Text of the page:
4. Thank you all, it was a tough but good week going through everything. It brought some tears but more laughter and several "OMG I remember that!" outbursts. We started out each morning going to breakfast and talking about our parents, our old stomping grounds, what the plans were for the day, etc. Then we ended each day going out to dinner, having some drinks, toasting our folks, and laughing at what we had found. Now we just have to figure out where to put all the goodies we each brought home! My brother still has the biggest job - he's going to electronically scan all of the pages of the various photo albums, as well as many of the old loose pictures we found, and distribute the scans to each of us. He lives in the Seattle area, so when I'm up there next month for the PNNA Tukwila show, I'll pick up the physical albums and photos and bring them back with me since my parents' Will appointed me the keeper of the family photos.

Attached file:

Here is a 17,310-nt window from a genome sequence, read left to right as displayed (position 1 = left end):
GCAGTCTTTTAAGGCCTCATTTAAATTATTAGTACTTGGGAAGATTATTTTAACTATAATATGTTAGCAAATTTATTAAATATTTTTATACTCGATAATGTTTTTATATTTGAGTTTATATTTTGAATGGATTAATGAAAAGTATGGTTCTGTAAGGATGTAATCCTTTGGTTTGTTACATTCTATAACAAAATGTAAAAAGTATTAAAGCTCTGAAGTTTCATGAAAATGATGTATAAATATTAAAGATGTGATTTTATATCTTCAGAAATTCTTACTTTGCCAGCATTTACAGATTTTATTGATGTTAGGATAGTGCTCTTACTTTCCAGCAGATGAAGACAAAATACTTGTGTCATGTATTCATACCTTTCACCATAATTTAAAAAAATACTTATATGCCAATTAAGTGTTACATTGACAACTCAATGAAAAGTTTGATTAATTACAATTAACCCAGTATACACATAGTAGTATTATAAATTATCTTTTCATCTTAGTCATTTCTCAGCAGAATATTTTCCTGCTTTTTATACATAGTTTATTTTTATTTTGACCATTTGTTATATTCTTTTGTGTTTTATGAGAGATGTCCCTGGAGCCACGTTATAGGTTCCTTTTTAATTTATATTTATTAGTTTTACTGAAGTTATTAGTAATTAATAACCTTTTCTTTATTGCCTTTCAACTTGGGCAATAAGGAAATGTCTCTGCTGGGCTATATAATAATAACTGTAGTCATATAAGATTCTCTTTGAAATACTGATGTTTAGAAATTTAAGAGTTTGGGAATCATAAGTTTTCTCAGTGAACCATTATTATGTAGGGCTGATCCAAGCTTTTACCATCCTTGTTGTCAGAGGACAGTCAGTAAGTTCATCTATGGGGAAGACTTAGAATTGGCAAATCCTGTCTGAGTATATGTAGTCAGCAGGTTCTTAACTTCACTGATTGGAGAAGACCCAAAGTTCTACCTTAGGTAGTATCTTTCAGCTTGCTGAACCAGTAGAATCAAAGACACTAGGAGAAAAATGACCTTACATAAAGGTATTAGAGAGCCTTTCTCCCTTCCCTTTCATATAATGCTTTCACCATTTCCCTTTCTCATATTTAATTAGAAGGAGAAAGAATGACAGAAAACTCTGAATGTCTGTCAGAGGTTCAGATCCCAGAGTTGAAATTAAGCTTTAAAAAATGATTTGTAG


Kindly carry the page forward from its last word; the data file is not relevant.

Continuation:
5. First, let me apologize for the lateness of this report. I left for Oxnard the day after the show ended to meet up with my brothers and sister so we could spread my Dad's ashes out to sea as he wanted, and to spend the week cleaning out my parents' home where they lived since 1959. I just got back home and this is the first chance I've had to write up a show report. Needless to say, t's been a long and emotional week. But we did make some great finds in my folks' closets, some of which I'll share with you at the end of this report. Now back to Long Beach.... You know many of us are creatures of habit, and whenever I attend the Long Beach show, it seems this is even more true than for any other show I attend. I usually see the same faces, shop with the same dealers, and dine at the same restaurants - all of which I look forward to. So this report may seem a little redundant from past Long Beach show reports, but I will try to throw in some unique aspects as well. Taryn (Long Beach Expo) let me use a couple photos she had posted on Facebook. Thiis photo was taken while the Expo folks were beginning to set up for the show at the same time another show was still vacating the convention floor. Well, they obviously did a great job putting everything together and on time - I took this photo about an hour before we were let in for set up. So as usual, I arrived at the convention center early Wednesday well before the projected rain storm had arrived. Cars aren't allowed up the ramp until 11:30 so it usually takes quite a while for cars further down the line to unload. So since the line of cars waiting to get up the loading ramp was already long, I decided to unload the car at the bottom of the ramp and push my cart up the ramp (it only takes me one cartfull). I had my friend watch the cart, then moved my car to the parking structure. This is the ramp to the loading dock. While waiting to get inside, I chatted with my friend Al Weinberg who was first in line. Al has found me some of my best and more unique pieces of penny exonumia. As many of you know, he also has the most amazing collection of early copper, several pieces of which recently sold at the FUN auction. At this show, Al was displaying one of the most incredible pieces of numismatic history - a 1787 Brasher Doubloon. So while we're standing out on the loading dock, Al asks me if I want to see the Brasher Doubloon. I said "of course I do"! So he pulls it right out of his pocket and hands it to me. Wow! I was holding a $5.5 million piece of history in my hands. I asked if I could take a picture of it, and he said "sure." So he is holding this precious piece in his hands while I take pictures with my phone. We were let in at noon, and I quickly set up my booth. I noticed while arranging my booth that there was a computer on a stand right next to my table. It was there for anyone to run searches for specific coins. I wasn't sure exactly how to use it but thought it was a helpful idea. As soon as I finished setting up, I walked around the bourse so try and fill some want lists. I have a couple customers putting together a toned Indian cent registry sets. One customer has allowed me to find every one of the coins in his set and I am proud to say that he is currently No. 1. I found him a beautiful 1877 in PCGS MS65 BN at the FUN show which really helped boost his score. And this pretty 1905 is another one I found for him at this show. These are the rest of the coins I found throughout the show, including a very pretty 1856 Flying Eagle that sold before I even left the show! As usual, when things died down, I opened a nice bottle of wine. This Bella Cavalli is a very nice red from a vineyard in Solvang (Santa Barbara County). Soon it was time to pack up and head out to dinner. Our usual Wednesday night spot is Cafe Piccolo's with the same dealer friends. But this time, my dear friend Ron Guth also joined us! We shared a nice variety of wine, and Joanne and I had our usual very yummy goatcheese chicken dish! When I arrived at the show on Thursday, it wasn't yet raining, but it didn't take long before the thunder and lightening and downpoor began. The thunder was so loud it sounded like explosions! At 10am when the show opened, there was a good crowd at the front door streaming in (photo courtesy of Long Beach Expos) However, overall the attendance on Thursday was less than usual, most likely due to the heavy rain - since as many know, we here in SoCal don't know how to drive in the rain! ;-) So I took a few minutes to walk around the bourse and take some photos. David and the busy folks at PCGS The Brasher Doubloon and early copper display was right next to the PCGS table As was the stunning Perfection collection of proof Morgan dollars These two PCGS folks were "guarding" these amazing collections! NGC was also very busy during the show These photos of the bourse were taken from my table in the middle of the room later in the day on Thursday Forum member Aspie Rocco stopped by and bought a few Lincoln cents for his collection and allowed me to take his photo for my show report. It was very nice meeting him. I also ran into my hard working good friend Shae who runs coins to dealers who can't get away from their table - like me! My other bff Cindi stopped by and gave me this wonderful smelling black cherry merlot soap and hand sanitizer, which is a must-have at coin shows! Thursday night is always rib night with a large group of dealers at Naple's Ribs! This time, I was pleased to have some good friends from San Diego (who started out being customers) joined us for dinner - Mark and Lynne (they are seated next to me and my booth helper Rich). Even though this is a large dish of ribs and brisket, please know that we make 4 meals out of this one plate since I take 3/4 of it home and my hubby makes several meals out of it over the next few days. It's one of his highlights of me attending the Long Beach show! Friday was a beautiful day with a nice break in the rain, and we thought it would help bring more people to the show, but unfortunately it was pretty slow, and attendance seemed down. It didn't help that there was another event at the convention center which filled up the parking structures so people had to park across the street. I still had a steady flow of people looking, asking questions, showing me their pennies trying to find out if they had something special, and even customers buying some Pretty Pennies! Forum member Original Dan had contacted me about how his daughter was getting into collecting pennies, and said he might stop by, so I had gathered a baggie of wheat cents to help her get started. Down the aisle from me was a dealer with a corner booth that had more coins in flips simply piled on his table than I had ever seen before! It looked like a sea of coins! There was also a large table at the front of the room with a great selection of vintage movie posters. Al Weinberg also stopped by and brought me a couple more encased pocket mirror pennies to add to my collection. I really enjoy finding pieces that I don't already have in my collection. Speaking of Weinbergs, Fred dropped by and gave me this very cool old Flying Eagle, Indian, and Lincoln cent error booklet that he had acquired in a collection - thank you again Fred! Later that afternoon, I opened up a bottle from another one of the vineyards I belong to. This nice Syrah is from Hawk Watch which is a SoCal vineyard in Warner Springs (Southeast San Diego County). After the show closed on Friday, we went to our regular Friday night dinner spot - King's Fish House - which is just up the street on Pine and a popular dealer dining spot. I'd say there were no fewer than 20 dealers having dinner there Friday night! And of course, we shared some amazing wines! And I had my usual macadamia nut crusted halibut, which is so delicious! Saturday opened up rather quietly, but soon there were several families with several young numismatists stopping by looking for pennies to fill their sets. I was honored to fill the last hole in a young man's Lincoln set, and when that happens, I hand out a special certificate and one of my copper coin cards to congratulate them for finishing their set. And surprising for a Saturday, I had my best sales day of the show! Overall, the show was on the slow side but I think it was due to many factors as I mentioned above. Soon, once again, it was time to start packing up and head home. Luckily the rain had subsided by the afternoon so I didn't have to worry about loading up in the rain. As always, it was nice to come home to my hubby and my sweet Penny! This is a photo from a couple years ago when Penny was a bit littler! So, as I mentioned earlier, the day after Long Beach ended, I drove up to Oxnard to scatter my Dad's ashes and to work with my siblings to clear out my parents' home - the home we were all raised in. My brothers were in charge of clearing out the garage which was a HUGE endeavor since my Dad never threw anything away. We had rented an industrial sized dumpster which, due to the amount of metal being disposed of, had gotten so full it had to be dumped twice. My sister and I were in charge of going through the house, which was quite a chore as well. But we found some real treasures and things from our past that brought back fond memories. We found a couple of early group photos of my Dad's various units in the Navy, including these. The first one we think was taken in early 1940’s in front of a F4-U Corsair airplane - my dad is sitting front and center. The second one was taken we think in mid 1950’s - my Dad is 4th from the left 1st row. Very cool pics of my dad!! But for me, the biggest treasure of all was a photo album my Dad had put together during his time on Pearl Harbor. Although we have seen a few photos of him on Pearl Harbor, we had no idea they came from an album with probably 50+ photos of him and his buddies romping around Hawaii. We couldn't see any photos with damaged buildings, equipment or airplanes so we are guessing most of the photos were taken before the attack but some could have been taken later as well. He also had many friends sign his album starting in 1942 all the way through 1945, and many left a personal note for him and printed their address too. He even had pictures of some Hollywood folks like Shirley Temple, Dorothy Lamour, and others. I don't know if he took the photos or they are stock photos. Then the second half of the album were photos of his family, my grand parents, etc. Again, we've never seen these photos before and were just amazed they existed. Following are pictures I took of just the signature pages and some of the Pearl Harbor pages. I also found my Dad's officer's hat which I took home with me. My niece and her husband came up on Wednesday since they were taking the old family jeep back to San Diego with them. My Dad bought his 1953 Willy from the military right after the Korean war and modified it quite a bit so he could take all us kids camping in the back of it while hauling our trailer. I even found the pink slip and original bill of sale - my Dad bought it for $300 in 1957. This was the most sentimental thing our parents left, and we are grateful it will stay in the family. It took my brothers and nephew about 4 hours just getting the wheels to turn since it had been probably 20 years since it last ran. Then Thursday morning we went gathered at the end of the Port Hueneme pier to scatter my Dad's ashes. It was a perfect beautiful crisp sunny morning as we watched his ashes wash out to sea off the coast of Ventura County just as he wanted. I am grateful that my brothers and sister and I were able to do this whole process together, it would have been so hard doing it alone. But I have to say, by the time we finished and we each went our separate ways, I was exhausted and so glad to be home in my own bed. Now that the hard part is over, we can move on with selling the house and finalizing the estate. But my siblings and I have made a pact that, even though we live in different states, we will get together for at least one weekend every year to honor our parents by not letting our family drift apart. So that's it for now. Next up: Baltimore, Buena Park, PNNA Tukwila (Seattle), and NMS in Pittsburgh - all next month!